National Geographic’s “Adventurer of the Year” and a wounded warrior

Part 1 of 2
Part 1 – The Strength of LTC Marc Hoffmeister
Part 2 – The Strength of the Military Spouse

My interview with LTC Marc Hoffmeister, one of National Geographic’s “Adventurer of the Year” recipients.

In April 2007, LTC Hoffmeister was severely injured while serving in Iraq when an IED destroyed his Humvee. Hoffmeister was evacuated to Germany and then back to the U.S. on a 29-hour “hell flight” home, where he had eight surgeries on his arm and endured many months of painful rehabilitation.

The military community is full of amazing stories and personnel that have worked and struggled through unbelievable feats. I had the opportunity to interview LTC Marc Hoffmeister. Hoffmeister was recently honored by National Geographic as one of their “Adventurers of the Year”. Marc successfully climbed Mount McKinley (also known as Denali) as part of Operation Denali. Hoffmeister was the organizer and team leader of a group of wounded warriors who set out to climb the 20,320 ft. summit.

All of this started with Hoffmeister’s wife letting him know she was going to climb it with or without him. Military spouses know how to step in and be the strength their soldier needs. Hoffmeister, who was in a slump, decided that he needed to step up and take control of his recovery and get involved. He called Walter Reed and spoke to a rep in the Wounded Warrior Program asking them to become a part of his Denali goal. Hoffmeister wanted soldiers to go along that were aware of being fit and conditioned but not expert climbers. As Hoffmeister said, “I was given a pile of applicants and it was difficult to decide who to choose.” Hoffmeister shared that, “A lot of the guys along had no idea what they were in for. He also mentioned, “I am still in touch with many of the applicants that weren’t chosen.”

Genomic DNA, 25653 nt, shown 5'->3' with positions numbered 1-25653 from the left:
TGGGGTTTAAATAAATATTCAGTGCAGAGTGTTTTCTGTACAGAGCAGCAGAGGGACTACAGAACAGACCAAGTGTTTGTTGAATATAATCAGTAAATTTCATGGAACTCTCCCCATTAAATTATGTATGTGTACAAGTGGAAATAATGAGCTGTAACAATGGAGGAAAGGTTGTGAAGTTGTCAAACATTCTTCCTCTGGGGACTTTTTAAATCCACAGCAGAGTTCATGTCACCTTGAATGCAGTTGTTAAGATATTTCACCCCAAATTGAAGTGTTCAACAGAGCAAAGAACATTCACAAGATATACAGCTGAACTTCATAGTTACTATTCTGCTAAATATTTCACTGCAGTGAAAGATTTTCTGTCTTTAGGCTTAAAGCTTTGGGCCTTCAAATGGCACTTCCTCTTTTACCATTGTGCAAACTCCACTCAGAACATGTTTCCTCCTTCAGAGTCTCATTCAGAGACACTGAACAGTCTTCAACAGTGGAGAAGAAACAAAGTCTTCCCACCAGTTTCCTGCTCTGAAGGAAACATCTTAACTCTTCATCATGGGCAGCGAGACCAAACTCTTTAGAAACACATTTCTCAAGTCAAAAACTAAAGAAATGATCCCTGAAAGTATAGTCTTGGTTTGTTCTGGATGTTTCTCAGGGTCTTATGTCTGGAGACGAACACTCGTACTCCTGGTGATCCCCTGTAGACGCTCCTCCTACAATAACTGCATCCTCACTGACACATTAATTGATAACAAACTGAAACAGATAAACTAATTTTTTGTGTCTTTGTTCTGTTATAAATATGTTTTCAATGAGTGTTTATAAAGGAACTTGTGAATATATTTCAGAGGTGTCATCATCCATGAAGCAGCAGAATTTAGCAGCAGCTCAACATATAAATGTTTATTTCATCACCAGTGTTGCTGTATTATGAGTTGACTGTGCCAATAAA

I asked, “At any point did you want to quit, if so, what kept you going?” Hoffmeister responded with, “The biggest way I overcame the situation was remembering how fleeting life is.” He reminded himself to, “Suck it up and drive on”, “Always keep it in perspective”, and “Everything is accomplished through small steps”. During the interview Mark would mention many four or five word statements that kept him going. I can tell he is a climber because when you are on that mountain, you don’t have the breath to urge yourself on with long sentences. Here are a few more motivational thoughts he mentioned; “never give up”, “tomorrow the pack will be lighter”, “things are going to change soon”, “When in doubt go up”, and “Don’t let your team down”. As a soldier and leader you have to be able to pick your troops up and give them just a few words to keep going. Hoffmeister has it down.

On 16 June 2009 at 1830 local time, Hoffmeister, his spouse, and a few others including three other Iraq veterans: Jon Kuniholm, an ex-Marine who’d lost an arm to an IED; Matt Nyman, an Army Ranger whose leg had to be amputated after his chopper was shot down; and David Shebib, an Army combat medic who’d suffered severe head and chest injuries after stepping on an IED all reached the summit.

My 5 words to Marc and his spouse, “Thank you for your sacrifice”.

Photo Credit (1): Lieutenant Colonel Marc Hoffmeister summits Denali. DoD photo.

Photo Credit (2): The Operation Denali team poses for a photo before their climb. Front row, left to right: Marc Hoffmeister, Gayle Hoffmeister, Todd Tumolo, Dave Shebib, and Matt Nyman. Back row, left to right: Bob Haines, Jon Kuniholm, Matt Montavon, and Kirby Senden. Photo courtesy of LTC Marc HoffmeisterbyDan KissingeronThursday, March 18, 2010Military Life:,

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